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Nice cup of tea

Tea is brilliant. It's one of things that made Britain rich in the 19th century. Workers that drank tea boiled their water and put tasty antioxidant leaves in, keeping them healthier than non-tea drinkers. If religion was the opiate, tea was the antiseptic of Marx's Manchester.
This made Britain great in two ways:

  • It allowed slum landlords to cram more familes in to tiny ramshackle buildings, maximising the rents that they could get for their properties.

Mood 556 on the Penfield: “Technolust that results in refreshing Slashdot every 5 minutes”

I don't use an RSS reader. If I did, it would probably save this company a whole heap of cash: our bandwidth usage would halve, I'd be much more productive and I imagine various news sites around the web would probably pay us for keeping me away from their sites.

Bird brained

WowzersI'm rubbish at photography. Seriously, abysmally rubbish. My pictures of landscape scenes are about as inspiring as a '70s geography schoolbook diagram, and my attempts at snapping humans look like cheesy in-house bios from an insurance company corporate outing.

I love fantasy fiction!

Specifically, I love David Gemmell books!

Why the heck did C# launch without generics?

Mike and I are almost two weeks into our little programming project, and things are progressing nicely. Scrolling is now implemented, which means you can set the screen to follow a given player on the X or Y axis (or both), and it'll do just that. The input back-end has also been rewritten to handle key repeats, which means you can specify that pressing a key will only execute an action once, so the player needs to release the key and repress it.

Shiver me timbers

Bath is still reeling from the society event of the season – my house's pirate party. Aaaaarrr. It was a rather confusing party because everyone was dressed the same – white shirt, black trousers, evil-looking weapon, red headscarf, rum stains – a situation made more confusing after everyone had had their share of Grog and Pugwash Punch.

C#, Sunderland, Sonnets and Apress

I haven't blogged for a little while. Much has happened, leaving me in the curious position of being too busy to blog, but still trying to remember all the things I should blog about when I get the chance. Well, that chance is now, so here's my brain dump over the last week.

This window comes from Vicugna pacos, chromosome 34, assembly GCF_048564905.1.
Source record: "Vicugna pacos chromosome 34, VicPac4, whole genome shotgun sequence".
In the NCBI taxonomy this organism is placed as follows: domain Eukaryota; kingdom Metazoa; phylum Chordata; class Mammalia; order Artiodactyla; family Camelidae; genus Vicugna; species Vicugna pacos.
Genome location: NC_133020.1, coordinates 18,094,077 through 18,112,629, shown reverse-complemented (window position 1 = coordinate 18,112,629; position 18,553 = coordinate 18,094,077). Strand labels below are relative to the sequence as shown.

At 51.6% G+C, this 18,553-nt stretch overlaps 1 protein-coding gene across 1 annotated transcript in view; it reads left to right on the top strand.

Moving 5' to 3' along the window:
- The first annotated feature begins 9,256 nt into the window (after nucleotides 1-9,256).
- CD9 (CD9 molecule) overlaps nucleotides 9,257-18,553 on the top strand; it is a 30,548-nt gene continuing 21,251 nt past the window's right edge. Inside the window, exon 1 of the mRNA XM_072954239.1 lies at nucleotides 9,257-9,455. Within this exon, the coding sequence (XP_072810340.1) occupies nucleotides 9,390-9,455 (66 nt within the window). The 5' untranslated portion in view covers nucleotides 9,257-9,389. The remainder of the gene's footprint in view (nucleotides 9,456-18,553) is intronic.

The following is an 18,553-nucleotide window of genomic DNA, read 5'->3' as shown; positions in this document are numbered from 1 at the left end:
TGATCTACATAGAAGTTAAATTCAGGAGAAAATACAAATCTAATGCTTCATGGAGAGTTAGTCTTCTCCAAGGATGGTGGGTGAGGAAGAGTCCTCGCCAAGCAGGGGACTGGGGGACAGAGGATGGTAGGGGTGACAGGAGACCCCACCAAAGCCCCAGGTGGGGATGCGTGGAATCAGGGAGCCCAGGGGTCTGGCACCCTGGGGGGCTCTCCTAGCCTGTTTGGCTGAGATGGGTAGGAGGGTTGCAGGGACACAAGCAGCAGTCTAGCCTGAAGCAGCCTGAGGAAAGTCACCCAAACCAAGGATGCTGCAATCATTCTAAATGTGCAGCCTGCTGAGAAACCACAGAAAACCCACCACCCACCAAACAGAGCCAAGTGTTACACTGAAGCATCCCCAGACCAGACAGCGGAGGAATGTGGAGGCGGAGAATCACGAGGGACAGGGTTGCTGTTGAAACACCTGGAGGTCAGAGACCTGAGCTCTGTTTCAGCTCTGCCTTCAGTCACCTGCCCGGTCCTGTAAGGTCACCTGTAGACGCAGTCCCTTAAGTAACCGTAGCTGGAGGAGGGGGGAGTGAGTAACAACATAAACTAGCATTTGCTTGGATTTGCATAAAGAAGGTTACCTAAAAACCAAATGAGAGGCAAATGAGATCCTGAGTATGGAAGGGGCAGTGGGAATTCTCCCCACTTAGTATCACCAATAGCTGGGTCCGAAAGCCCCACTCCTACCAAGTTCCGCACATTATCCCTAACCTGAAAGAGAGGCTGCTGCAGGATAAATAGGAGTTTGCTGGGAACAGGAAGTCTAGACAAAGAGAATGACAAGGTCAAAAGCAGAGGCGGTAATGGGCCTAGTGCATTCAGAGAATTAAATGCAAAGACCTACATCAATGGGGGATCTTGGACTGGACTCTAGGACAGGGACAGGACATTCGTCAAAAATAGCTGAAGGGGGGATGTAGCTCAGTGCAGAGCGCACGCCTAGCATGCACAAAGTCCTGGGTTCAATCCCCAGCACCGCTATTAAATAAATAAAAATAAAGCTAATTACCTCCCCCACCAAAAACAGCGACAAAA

Day return to Burkina Faso, please

This Thursday, I'm off to see HP demonstrating some snazzy server kit in Reading. Unfortunately, though, the choice of location seems a tad unworkable -- it's apparently at Oracle Parkway, and Google Mapping it brings up 'Oracle Centre' as a suggested search. Fair enough, it looks like the same area! So anyway...

Bwhaaaaaaaah?!?!?

SDL and C#

Last night I had an epiphany of sorts. I've just finished reviewing a new Linux game for the magazine, and as I got up to go home it occurred to me, "this game was hardly advanced; how come there's nothing like it in the open source world?"

I wrote an SDL tutorial for LXF many issues ago, the infamous "Trout Wars" series. But if you followed that tutorial all the way through you might remember that the levels and enemies were loaded at run-time from text files, which meant that you could change various parts of the game just by editing the text files.

Bristol, broken dictaphones, and billionaires

Here at LXF Towers, we let no geographical boundaries get in the way of our reporting. Be it Barcelona, Paris or San Francisco, when there's an interview to be done, Team LXF scurries around the globe like a crazy Linux-using ferret holding a tape recorder. On Tuesday, I took the long trek to Bristol to chat with Kristian Van Der Vliet (aka Vanders), the lead developer behind Syllable.



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